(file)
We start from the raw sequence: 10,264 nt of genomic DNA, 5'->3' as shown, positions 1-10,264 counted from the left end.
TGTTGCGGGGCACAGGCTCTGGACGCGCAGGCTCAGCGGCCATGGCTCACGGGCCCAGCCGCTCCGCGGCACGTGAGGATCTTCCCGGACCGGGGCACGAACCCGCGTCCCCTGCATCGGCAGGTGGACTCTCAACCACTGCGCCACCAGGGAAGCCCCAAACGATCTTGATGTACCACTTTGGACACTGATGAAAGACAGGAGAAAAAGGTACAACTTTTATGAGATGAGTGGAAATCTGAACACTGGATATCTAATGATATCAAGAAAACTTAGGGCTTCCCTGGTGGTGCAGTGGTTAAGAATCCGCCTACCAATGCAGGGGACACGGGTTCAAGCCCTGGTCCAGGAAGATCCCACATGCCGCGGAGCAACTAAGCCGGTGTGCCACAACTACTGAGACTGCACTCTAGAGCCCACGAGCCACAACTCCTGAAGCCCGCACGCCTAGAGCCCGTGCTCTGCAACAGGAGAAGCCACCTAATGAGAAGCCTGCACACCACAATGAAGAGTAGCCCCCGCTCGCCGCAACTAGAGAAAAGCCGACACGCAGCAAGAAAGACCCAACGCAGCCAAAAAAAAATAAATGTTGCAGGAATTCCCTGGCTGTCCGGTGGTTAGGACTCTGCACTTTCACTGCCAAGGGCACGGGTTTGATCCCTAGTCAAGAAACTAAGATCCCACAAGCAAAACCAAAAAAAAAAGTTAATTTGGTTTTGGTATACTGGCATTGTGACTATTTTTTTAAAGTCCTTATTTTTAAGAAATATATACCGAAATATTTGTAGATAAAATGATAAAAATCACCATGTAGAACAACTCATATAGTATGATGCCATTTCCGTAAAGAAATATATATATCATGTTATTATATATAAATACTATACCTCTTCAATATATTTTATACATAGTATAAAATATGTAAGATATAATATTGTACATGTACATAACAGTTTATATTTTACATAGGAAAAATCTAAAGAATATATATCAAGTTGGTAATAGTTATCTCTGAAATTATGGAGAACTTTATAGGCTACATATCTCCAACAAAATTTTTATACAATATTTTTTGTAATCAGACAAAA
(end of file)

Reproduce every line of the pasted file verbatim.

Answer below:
We start from the raw sequence: 10,264 nt of genomic DNA, 5'->3' as shown, positions 1-10,264 counted from the left end.
TGTTGCGGGGCACAGGCTCTGGACGCGCAGGCTCAGCGGCCATGGCTCACGGGCCCAGCCGCTCCGCGGCACGTGAGGATCTTCCCGGACCGGGGCACGAACCCGCGTCCCCTGCATCGGCAGGTGGACTCTCAACCACTGCGCCACCAGGGAAGCCCCAAACGATCTTGATGTACCACTTTGGACACTGATGAAAGACAGGAGAAAAAGGTACAACTTTTATGAGATGAGTGGAAATCTGAACACTGGATATCTAATGATATCAAGAAAACTTAGGGCTTCCCTGGTGGTGCAGTGGTTAAGAATCCGCCTACCAATGCAGGGGACACGGGTTCAAGCCCTGGTCCAGGAAGATCCCACATGCCGCGGAGCAACTAAGCCGGTGTGCCACAACTACTGAGACTGCACTCTAGAGCCCACGAGCCACAACTCCTGAAGCCCGCACGCCTAGAGCCCGTGCTCTGCAACAGGAGAAGCCACCTAATGAGAAGCCTGCACACCACAATGAAGAGTAGCCCCCGCTCGCCGCAACTAGAGAAAAGCCGACACGCAGCAAGAAAGACCCAACGCAGCCAAAAAAAAATAAATGTTGCAGGAATTCCCTGGCTGTCCGGTGGTTAGGACTCTGCACTTTCACTGCCAAGGGCACGGGTTTGATCCCTAGTCAAGAAACTAAGATCCCACAAGCAAAACCAAAAAAAAAAGTTAATTTGGTTTTGGTATACTGGCATTGTGACTATTTTTTTAAAGTCCTTATTTTTAAGAAATATATACCGAAATATTTGTAGATAAAATGATAAAAATCACCATGTAGAACAACTCATATAGTATGATGCCATTTCCGTAAAGAAATATATATATCATGTTATTATATATAAATACTATACCTCTTCAATATATTTTATACATAGTATAAAATATGTAAGATATAATATTGTACATGTACATAACAGTTTATATTTTACATAGGAAAAATCTAAAGAATATATATCAAGTTGGTAATAGTTATCTCTGAAATTATGGAGAACTTTATAGGCTACATATCTCCAACAAAATTTTTATACAATATTTTTTGTAATCAGACAAAA